FORTY-FIVE YEARS AGO, when most of the real estate for sale in Northern Virginia was cattle farms, wooded hillsides and river frontages along the bluffs of the Potomac, many of the buyers were men and women attracted to government service by the New Deal. That was how economist Gardiner Means and his wife, historian Caroline Ware Means, found themselves touring the rolling open fields and meadows looking for a place to live.
One day in May of that year, an agent took Mrs. Means out Beulah Road, just north of the town of Vienna, to a 70-acre farm with an apple orchard in full bloom, spring wheat in the fields and a whippoorwill in song. "I went back to town," Mrs. Means recalls, "and called Gardiner and said, 'I found a farm. Shall I buy it tonight or do you want to come out and see it?'" After a brief back-and-forth, Mr. Means said, "By the tone of your voice, you had better buy it tonight." For $7,000, she did -- and there they had lived ever since , with "peace and quiet and elbow room and good neighbors."
But here this story does not end, for Gardiner (now 84) and Caroline Means (80) have just done something special with the land they enjoy, which never did get a name other than "The Farm." Though developers in this fast-growing suburban area have long coveted the Means property, now valued at more than $2 million, the two have given 50 acres to the Northern Virginia Regional Park Authority for public use. They also intend to donate the remaining 20 acres, including their white clapboard house, part of which is a one-room log cabin dating to 1760.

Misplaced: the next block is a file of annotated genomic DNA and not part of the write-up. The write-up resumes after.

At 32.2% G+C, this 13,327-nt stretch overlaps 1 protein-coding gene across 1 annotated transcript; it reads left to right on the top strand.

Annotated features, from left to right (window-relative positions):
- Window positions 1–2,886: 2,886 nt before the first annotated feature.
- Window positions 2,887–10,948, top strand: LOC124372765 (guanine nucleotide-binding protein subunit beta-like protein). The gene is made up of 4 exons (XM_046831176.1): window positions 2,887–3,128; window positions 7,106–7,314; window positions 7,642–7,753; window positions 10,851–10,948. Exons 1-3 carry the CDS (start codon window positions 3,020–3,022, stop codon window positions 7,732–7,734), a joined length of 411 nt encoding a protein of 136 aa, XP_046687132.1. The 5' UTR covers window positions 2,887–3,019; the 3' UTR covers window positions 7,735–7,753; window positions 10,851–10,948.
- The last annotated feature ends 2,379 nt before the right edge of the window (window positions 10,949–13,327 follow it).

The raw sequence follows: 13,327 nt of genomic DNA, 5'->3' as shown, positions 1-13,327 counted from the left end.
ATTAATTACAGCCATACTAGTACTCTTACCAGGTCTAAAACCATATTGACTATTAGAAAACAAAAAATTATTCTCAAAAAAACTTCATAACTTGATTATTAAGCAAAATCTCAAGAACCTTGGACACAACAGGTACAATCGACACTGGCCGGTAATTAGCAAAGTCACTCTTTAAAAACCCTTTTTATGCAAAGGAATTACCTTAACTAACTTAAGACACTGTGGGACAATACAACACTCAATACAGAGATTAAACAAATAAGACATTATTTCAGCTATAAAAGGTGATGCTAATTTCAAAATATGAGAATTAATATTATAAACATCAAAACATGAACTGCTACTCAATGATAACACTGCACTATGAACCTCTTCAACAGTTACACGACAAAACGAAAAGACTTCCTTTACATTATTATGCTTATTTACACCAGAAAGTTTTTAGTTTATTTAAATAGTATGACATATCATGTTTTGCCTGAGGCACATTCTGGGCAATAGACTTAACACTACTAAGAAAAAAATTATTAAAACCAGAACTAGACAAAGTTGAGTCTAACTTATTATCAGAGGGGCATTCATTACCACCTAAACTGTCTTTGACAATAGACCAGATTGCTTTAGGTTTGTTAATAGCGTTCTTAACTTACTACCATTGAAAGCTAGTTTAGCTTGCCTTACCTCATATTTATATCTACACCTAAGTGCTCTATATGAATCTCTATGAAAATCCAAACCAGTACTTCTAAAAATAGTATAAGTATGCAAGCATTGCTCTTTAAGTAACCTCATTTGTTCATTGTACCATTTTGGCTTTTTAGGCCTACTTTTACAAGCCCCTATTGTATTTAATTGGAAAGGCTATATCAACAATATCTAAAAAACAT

This gift of such a lovely site, precious as it is now, will take on an even greater importance for future generations in this swifly developing region. Northern Virginia has been singularly blessed in this regard over the years, with gifts that have turned country estates into well preserved and operated places for all to enjoy, including Wolf Trap, land on Mason Neck, shoreline near Leesburg and wooded acres near Centreville.
In making their decision, Mr. and Mrs. Means have noted their high regard for the way in which the Regional Park Authority has cared for its parkland, consistent with their desire that "The Farm" be preserved and enjoyed. Now it will be -- and their neighbors throughout Greater Washington should be grateful.